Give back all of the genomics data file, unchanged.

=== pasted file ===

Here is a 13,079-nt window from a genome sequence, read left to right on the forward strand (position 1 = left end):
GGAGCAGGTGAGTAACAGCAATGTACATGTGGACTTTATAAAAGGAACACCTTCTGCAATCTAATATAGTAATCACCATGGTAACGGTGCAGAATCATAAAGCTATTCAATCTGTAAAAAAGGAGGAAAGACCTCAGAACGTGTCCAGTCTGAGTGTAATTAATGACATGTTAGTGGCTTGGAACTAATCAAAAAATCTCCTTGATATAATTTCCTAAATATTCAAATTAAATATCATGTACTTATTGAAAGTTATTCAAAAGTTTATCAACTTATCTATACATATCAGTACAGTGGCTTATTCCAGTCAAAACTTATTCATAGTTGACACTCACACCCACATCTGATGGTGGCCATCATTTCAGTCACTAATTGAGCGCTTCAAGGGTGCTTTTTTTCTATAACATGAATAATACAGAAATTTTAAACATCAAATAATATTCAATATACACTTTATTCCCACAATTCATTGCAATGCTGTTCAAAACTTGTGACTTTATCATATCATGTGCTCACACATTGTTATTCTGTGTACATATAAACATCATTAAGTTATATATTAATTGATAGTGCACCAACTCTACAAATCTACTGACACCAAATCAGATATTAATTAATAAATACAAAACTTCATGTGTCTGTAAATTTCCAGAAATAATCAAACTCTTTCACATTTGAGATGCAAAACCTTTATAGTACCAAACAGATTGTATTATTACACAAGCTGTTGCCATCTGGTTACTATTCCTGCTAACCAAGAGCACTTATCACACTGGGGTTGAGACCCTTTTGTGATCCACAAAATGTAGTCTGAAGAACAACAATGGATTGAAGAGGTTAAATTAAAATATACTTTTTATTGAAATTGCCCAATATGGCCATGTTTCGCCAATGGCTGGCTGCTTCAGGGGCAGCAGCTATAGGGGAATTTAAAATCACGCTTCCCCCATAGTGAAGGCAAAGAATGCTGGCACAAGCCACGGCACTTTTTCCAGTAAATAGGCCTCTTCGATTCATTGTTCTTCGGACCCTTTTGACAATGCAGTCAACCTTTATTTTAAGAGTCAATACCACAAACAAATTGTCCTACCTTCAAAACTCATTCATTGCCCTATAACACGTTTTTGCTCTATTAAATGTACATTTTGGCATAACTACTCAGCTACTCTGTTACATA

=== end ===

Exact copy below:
Here is a 13,079-nt window from a genome sequence, read left to right on the forward strand (position 1 = left end):
GGAGCAGGTGAGTAACAGCAATGTACATGTGGACTTTATAAAAGGAACACCTTCTGCAATCTAATATAGTAATCACCATGGTAACGGTGCAGAATCATAAAGCTATTCAATCTGTAAAAAAGGAGGAAAGACCTCAGAACGTGTCCAGTCTGAGTGTAATTAATGACATGTTAGTGGCTTGGAACTAATCAAAAAATCTCCTTGATATAATTTCCTAAATATTCAAATTAAATATCATGTACTTATTGAAAGTTATTCAAAAGTTTATCAACTTATCTATACATATCAGTACAGTGGCTTATTCCAGTCAAAACTTATTCATAGTTGACACTCACACCCACATCTGATGGTGGCCATCATTTCAGTCACTAATTGAGCGCTTCAAGGGTGCTTTTTTTCTATAACATGAATAATACAGAAATTTTAAACATCAAATAATATTCAATATACACTTTATTCCCACAATTCATTGCAATGCTGTTCAAAACTTGTGACTTTATCATATCATGTGCTCACACATTGTTATTCTGTGTACATATAAACATCATTAAGTTATATATTAATTGATAGTGCACCAACTCTACAAATCTACTGACACCAAATCAGATATTAATTAATAAATACAAAACTTCATGTGTCTGTAAATTTCCAGAAATAATCAAACTCTTTCACATTTGAGATGCAAAACCTTTATAGTACCAAACAGATTGTATTATTACACAAGCTGTTGCCATCTGGTTACTATTCCTGCTAACCAAGAGCACTTATCACACTGGGGTTGAGACCCTTTTGTGATCCACAAAATGTAGTCTGAAGAACAACAATGGATTGAAGAGGTTAAATTAAAATATACTTTTTATTGAAATTGCCCAATATGGCCATGTTTCGCCAATGGCTGGCTGCTTCAGGGGCAGCAGCTATAGGGGAATTTAAAATCACGCTTCCCCCATAGTGAAGGCAAAGAATGCTGGCACAAGCCACGGCACTTTTTCCAGTAAATAGGCCTCTTCGATTCATTGTTCTTCGGACCCTTTTGACAATGCAGTCAACCTTTATTTTAAGAGTCAATACCACAAACAAATTGTCCTACCTTCAAAACTCATTCATTGCCCTATAACACGTTTTTGCTCTATTAAATGTACATTTTGGCATAACTACTCAGCTACTCTGTTACATA